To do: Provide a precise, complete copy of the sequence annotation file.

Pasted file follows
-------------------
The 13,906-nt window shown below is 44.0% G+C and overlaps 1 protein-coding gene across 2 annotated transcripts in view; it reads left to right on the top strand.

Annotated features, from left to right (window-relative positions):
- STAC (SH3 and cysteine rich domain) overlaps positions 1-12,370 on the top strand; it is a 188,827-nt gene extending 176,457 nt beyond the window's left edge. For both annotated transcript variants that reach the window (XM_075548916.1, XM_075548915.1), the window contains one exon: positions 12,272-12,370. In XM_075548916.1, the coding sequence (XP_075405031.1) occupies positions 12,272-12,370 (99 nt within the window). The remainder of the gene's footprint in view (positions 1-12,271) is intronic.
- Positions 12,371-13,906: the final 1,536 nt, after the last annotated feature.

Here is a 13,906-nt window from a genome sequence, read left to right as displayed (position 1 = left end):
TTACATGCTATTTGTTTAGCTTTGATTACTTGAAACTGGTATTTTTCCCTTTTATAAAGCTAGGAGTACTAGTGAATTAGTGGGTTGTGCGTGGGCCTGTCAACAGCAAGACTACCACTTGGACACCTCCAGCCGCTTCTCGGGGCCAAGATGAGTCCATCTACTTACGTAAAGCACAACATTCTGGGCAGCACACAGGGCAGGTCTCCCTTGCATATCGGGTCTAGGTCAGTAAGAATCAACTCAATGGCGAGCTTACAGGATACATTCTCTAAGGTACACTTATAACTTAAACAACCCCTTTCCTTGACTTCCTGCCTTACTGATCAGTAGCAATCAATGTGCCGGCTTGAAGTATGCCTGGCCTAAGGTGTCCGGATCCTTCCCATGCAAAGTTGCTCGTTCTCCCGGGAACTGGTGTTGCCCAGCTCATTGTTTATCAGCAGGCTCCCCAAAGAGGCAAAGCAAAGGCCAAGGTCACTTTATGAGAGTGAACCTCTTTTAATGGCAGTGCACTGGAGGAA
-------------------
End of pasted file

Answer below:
The 13,906-nt window shown below is 44.0% G+C and overlaps 1 protein-coding gene across 2 annotated transcripts in view; it reads left to right on the top strand.

Annotated features, from left to right (window-relative positions):
- STAC (SH3 and cysteine rich domain) overlaps positions 1-12,370 on the top strand; it is a 188,827-nt gene extending 176,457 nt beyond the window's left edge. For both annotated transcript variants that reach the window (XM_075548916.1, XM_075548915.1), the window contains one exon: positions 12,272-12,370. In XM_075548916.1, the coding sequence (XP_075405031.1) occupies positions 12,272-12,370 (99 nt within the window). The remainder of the gene's footprint in view (positions 1-12,271) is intronic.
- Positions 12,371-13,906: the final 1,536 nt, after the last annotated feature.

Here is a 13,906-nt window from a genome sequence, read left to right as displayed (position 1 = left end):
TTACATGCTATTTGTTTAGCTTTGATTACTTGAAACTGGTATTTTTCCCTTTTATAAAGCTAGGAGTACTAGTGAATTAGTGGGTTGTGCGTGGGCCTGTCAACAGCAAGACTACCACTTGGACACCTCCAGCCGCTTCTCGGGGCCAAGATGAGTCCATCTACTTACGTAAAGCACAACATTCTGGGCAGCACACAGGGCAGGTCTCCCTTGCATATCGGGTCTAGGTCAGTAAGAATCAACTCAATGGCGAGCTTACAGGATACATTCTCTAAGGTACACTTATAACTTAAACAACCCCTTTCCTTGACTTCCTGCCTTACTGATCAGTAGCAATCAATGTGCCGGCTTGAAGTATGCCTGGCCTAAGGTGTCCGGATCCTTCCCATGCAAAGTTGCTCGTTCTCCCGGGAACTGGTGTTGCCCAGCTCATTGTTTATCAGCAGGCTCCCCAAAGAGGCAAAGCAAAGGCCAAGGTCACTTTATGAGAGTGAACCTCTTTTAATGGCAGTGCACTGGAGGAA